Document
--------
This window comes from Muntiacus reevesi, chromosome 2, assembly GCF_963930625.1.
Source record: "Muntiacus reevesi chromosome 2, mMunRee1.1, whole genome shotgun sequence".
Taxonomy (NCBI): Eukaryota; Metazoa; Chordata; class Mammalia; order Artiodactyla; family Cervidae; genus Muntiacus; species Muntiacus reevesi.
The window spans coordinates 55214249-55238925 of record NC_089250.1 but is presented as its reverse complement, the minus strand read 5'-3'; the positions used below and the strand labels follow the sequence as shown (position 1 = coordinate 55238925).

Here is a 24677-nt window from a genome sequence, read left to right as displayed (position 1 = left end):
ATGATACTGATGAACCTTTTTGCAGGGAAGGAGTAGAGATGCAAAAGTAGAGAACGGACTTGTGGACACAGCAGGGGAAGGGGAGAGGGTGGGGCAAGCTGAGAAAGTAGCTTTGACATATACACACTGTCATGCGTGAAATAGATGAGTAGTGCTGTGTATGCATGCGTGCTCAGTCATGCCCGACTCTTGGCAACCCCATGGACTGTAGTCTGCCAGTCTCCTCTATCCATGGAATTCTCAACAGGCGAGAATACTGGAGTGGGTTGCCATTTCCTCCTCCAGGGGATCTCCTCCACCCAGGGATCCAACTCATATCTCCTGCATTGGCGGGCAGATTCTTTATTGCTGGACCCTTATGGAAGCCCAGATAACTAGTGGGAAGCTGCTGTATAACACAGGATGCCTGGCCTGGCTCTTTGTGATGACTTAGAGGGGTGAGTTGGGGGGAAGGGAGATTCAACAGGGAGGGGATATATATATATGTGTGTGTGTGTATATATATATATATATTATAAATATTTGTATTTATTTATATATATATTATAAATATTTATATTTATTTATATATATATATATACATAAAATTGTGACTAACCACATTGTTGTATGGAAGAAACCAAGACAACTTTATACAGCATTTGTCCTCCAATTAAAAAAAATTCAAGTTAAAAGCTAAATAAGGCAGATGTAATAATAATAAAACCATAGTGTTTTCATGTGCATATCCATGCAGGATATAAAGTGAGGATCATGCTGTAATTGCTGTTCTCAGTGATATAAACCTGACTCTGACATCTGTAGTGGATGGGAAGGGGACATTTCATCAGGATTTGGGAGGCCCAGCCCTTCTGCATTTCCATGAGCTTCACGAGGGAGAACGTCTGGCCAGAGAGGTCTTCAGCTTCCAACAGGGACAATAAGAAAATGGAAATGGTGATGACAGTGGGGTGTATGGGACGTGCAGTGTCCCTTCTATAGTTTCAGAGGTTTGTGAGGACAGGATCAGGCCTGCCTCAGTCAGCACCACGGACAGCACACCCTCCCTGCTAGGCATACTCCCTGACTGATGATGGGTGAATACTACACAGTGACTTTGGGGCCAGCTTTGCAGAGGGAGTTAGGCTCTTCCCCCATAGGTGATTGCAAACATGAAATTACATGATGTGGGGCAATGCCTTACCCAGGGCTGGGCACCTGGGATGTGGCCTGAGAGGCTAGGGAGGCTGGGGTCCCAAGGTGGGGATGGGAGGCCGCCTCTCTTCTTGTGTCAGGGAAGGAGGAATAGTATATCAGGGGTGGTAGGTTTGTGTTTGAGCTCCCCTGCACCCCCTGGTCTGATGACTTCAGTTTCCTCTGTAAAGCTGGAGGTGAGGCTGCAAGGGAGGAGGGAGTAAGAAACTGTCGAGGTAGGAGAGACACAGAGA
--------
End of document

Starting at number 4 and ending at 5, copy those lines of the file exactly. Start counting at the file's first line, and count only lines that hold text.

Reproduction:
The window spans coordinates 55214249-55238925 of record NC_089250.1 but is presented as its reverse complement, the minus strand read 5'-3'; the positions used below and the strand labels follow the sequence as shown (position 1 = coordinate 55238925).

Here is a 24677-nt window from a genome sequence, read left to right as displayed (position 1 = left end):